The #MeToo movement has accomplished some incredible things. It’s ousted powerful men from their powerful positions. It’s started a national — if not international — conversation about the sexual assault and harassment that is far too prevalent.
It’s also empowered victims to speak their truth and feel supported. It has empowered women — straight, cisgender, white women to be more precise.
In fact, the lack of diversity within the movement is #MeToo’s biggest issue. It’s not that heteronormative white women don’t deserve to tell their stories and be taken seriously. They do. But it’s that other people deserve to be heard too.
When queer people speak out about their sexual assault or harassment experiences, they don’t get nearly the same media coverage as heteronormative women. This has created an environment where queer people don’t feel as comfortable speaking out.
It’s easy to share an uncomfortable or horrific experience when you see other people like you having their shared experiences validated. Unfortunately, this is not happening for the LGBTQ+ community.
And it’s not from a lack of prevalence. Queer women and men are the victims of sexual crimes far more than their heterosexual counterparts.
According to the Centers for Disease Control’s National Intimate Partner and Sexual Violence Survey, 44 percent of lesbian women, 61 percent of bisexual women and 35 percent of straight women have experienced “rape, physical violence, and/or stalking by an intimate partner” in their lifetime.
The survey also found similar statistics among men: 26 percent of gay men, 37 percent of bisexual men and 29 percent straight men experienced those same sexual crimes.
This doesn’t include transgender and gender fluid individuals. Forty-seven percent of transgender people are sexually assaulted in their lifetimes and the statistics are similar for gender fluid and non-binary individuals, according to a report by the National Center for Transgender Equality.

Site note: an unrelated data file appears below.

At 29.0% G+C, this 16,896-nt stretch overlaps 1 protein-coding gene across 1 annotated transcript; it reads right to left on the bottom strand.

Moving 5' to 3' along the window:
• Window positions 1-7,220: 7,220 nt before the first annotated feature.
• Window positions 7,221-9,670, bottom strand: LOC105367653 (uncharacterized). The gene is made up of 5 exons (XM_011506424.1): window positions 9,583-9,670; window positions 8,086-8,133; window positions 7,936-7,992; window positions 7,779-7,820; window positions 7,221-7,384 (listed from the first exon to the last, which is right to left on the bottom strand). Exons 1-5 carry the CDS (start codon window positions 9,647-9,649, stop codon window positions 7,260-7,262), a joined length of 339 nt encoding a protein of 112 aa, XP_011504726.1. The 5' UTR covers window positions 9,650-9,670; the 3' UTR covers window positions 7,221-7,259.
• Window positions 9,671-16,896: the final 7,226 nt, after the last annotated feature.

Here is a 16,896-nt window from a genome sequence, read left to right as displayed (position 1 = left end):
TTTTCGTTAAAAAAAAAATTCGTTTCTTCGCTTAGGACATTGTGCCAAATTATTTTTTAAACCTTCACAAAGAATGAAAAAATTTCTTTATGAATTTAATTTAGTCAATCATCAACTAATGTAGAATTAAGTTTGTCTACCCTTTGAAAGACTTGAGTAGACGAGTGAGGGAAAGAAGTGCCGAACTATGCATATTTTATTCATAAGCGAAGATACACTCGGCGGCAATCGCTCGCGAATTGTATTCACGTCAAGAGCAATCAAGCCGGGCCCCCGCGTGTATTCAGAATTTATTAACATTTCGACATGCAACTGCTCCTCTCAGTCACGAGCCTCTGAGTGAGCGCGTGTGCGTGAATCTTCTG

Clearly, sexual crimes are also an issue in LGBTQ+ community — they just aren’t getting their #MeToo moment.
People usually view sexual harassment and assault as a heteronormative man attacking a heteronormative woman. Because society has a hard time defining what sexual assault actually is, including something that doesn’t fit the standard definition complicates the issue and is often forgotten about.
This is one of the reasons why queer people have been left out of the #MeToo movement, even though they are victims of sexual assault and harassment at far higher rates. Fetishizing queer people is another reason for the lack of attention.
Society has, for a long time, sexualized queer relationships. For the third year in a row, the most searched for term on PornHub in 2017 was lesbian. Queer people, specifically lesbians, have become synonymous with sexual fantasy.
People in the LGBTQ+ community are also often viewed as hypersexual or sexually deviant, so society often disregards instances of queer people being sexually abused. Much of society justifies these crimes thinking: “They actually liked it. They had it coming. It’s what people like them do.”
Of course, this isn’t true, but it’s the attitude we’ve developed as a society. The #MeToo movement is supposed to be about shedding light on the horrific sexual abuse that happens constantly. But the light is only shining on one group of people. The LGBTQ+ community is being left in the dark, which only perpetuates the notion that this behavior is at all permissible.
The movement has grown and evolved over its lifetime, so as we continue to fight for justice, we need to remember the queer community. #MeToo should become a safe space where anyone can tell their stories and feel validated. The next phase of the movement is including the queer people, the people of color and the people who have been forgotten.
We need to stop framing abuse as heteronormative, and start accepting that anyone can be sexaully harassed or assaulted.
Anyone can have a #MeToo.
If you’re in the LGBTQ+ community and experiencing sexual harassment or abuse, you can contact the NW Network at 206-568-7777 for help.